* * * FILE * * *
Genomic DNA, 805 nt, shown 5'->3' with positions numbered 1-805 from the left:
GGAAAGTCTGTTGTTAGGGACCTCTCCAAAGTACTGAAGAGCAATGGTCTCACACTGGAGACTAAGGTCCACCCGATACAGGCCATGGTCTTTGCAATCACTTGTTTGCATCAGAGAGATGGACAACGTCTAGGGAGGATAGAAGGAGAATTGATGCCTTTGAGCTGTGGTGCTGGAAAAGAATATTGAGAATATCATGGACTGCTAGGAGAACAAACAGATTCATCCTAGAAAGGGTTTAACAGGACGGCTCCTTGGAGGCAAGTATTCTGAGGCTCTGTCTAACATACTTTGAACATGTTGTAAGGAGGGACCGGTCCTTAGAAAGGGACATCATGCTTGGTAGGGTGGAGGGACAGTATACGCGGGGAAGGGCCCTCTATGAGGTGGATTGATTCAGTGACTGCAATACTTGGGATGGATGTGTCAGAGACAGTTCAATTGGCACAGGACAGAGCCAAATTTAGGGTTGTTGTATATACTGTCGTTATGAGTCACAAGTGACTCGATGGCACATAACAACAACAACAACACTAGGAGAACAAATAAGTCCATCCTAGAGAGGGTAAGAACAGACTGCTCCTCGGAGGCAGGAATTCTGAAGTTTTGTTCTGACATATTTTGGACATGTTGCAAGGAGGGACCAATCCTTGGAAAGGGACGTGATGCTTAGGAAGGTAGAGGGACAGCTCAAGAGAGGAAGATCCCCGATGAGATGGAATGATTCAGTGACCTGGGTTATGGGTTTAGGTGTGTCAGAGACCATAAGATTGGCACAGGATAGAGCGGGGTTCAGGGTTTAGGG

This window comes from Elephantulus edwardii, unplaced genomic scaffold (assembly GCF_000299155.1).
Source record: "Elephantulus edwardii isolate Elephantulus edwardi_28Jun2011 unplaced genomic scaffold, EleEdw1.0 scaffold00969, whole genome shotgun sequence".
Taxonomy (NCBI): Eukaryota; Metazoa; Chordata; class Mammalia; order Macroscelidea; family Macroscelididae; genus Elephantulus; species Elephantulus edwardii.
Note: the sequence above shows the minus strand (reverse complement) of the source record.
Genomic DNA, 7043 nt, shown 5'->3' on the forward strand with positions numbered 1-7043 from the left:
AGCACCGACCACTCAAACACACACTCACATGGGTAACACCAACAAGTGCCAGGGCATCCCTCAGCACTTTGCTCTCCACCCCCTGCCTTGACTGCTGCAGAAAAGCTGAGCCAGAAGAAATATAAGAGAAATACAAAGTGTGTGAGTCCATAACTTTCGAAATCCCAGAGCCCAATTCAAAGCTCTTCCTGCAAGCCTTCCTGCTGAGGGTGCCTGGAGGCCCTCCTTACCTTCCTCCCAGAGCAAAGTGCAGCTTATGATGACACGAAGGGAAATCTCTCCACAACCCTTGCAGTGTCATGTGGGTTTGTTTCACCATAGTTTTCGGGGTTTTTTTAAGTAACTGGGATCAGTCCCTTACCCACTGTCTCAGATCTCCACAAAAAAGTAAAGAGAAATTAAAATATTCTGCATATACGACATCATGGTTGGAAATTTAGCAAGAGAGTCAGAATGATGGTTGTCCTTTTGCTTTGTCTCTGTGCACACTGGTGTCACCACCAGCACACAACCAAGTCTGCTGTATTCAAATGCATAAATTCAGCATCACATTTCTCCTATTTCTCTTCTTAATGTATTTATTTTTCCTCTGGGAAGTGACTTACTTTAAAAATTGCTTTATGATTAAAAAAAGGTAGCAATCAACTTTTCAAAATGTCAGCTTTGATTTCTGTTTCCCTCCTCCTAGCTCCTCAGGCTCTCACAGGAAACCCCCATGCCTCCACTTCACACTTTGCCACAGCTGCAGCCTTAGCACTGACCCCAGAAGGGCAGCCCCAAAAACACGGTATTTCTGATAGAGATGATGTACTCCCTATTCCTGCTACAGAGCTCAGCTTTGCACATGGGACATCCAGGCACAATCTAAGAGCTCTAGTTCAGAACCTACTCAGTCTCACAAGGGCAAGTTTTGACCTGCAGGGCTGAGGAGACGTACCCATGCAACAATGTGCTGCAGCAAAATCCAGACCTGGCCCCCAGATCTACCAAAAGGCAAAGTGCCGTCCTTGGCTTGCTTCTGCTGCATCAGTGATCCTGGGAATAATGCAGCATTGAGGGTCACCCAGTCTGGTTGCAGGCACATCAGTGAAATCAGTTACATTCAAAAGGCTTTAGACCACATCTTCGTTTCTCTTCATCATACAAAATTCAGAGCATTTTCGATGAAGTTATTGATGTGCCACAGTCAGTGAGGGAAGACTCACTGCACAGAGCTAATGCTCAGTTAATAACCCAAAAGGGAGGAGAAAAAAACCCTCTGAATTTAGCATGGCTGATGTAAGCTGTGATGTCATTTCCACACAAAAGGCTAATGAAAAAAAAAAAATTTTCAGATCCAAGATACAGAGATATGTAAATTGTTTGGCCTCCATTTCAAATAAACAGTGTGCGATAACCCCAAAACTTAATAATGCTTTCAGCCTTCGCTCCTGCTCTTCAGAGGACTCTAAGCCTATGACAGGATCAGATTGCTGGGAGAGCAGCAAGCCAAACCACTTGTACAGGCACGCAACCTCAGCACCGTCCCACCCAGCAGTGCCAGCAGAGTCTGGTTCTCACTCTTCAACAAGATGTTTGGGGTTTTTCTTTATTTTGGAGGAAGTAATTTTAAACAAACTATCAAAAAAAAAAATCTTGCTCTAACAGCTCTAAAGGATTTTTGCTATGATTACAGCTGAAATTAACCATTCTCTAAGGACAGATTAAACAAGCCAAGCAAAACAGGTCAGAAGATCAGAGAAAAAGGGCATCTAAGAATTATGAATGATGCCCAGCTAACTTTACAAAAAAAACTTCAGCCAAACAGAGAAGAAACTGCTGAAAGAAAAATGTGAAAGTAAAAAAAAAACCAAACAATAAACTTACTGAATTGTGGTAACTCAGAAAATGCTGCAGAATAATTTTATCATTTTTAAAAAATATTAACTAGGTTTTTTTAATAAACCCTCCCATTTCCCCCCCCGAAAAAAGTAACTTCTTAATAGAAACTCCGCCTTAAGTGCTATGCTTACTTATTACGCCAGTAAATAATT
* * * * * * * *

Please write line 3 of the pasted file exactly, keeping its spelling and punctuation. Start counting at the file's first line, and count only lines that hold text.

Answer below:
This window comes from Elephantulus edwardii, unplaced genomic scaffold (assembly GCF_000299155.1).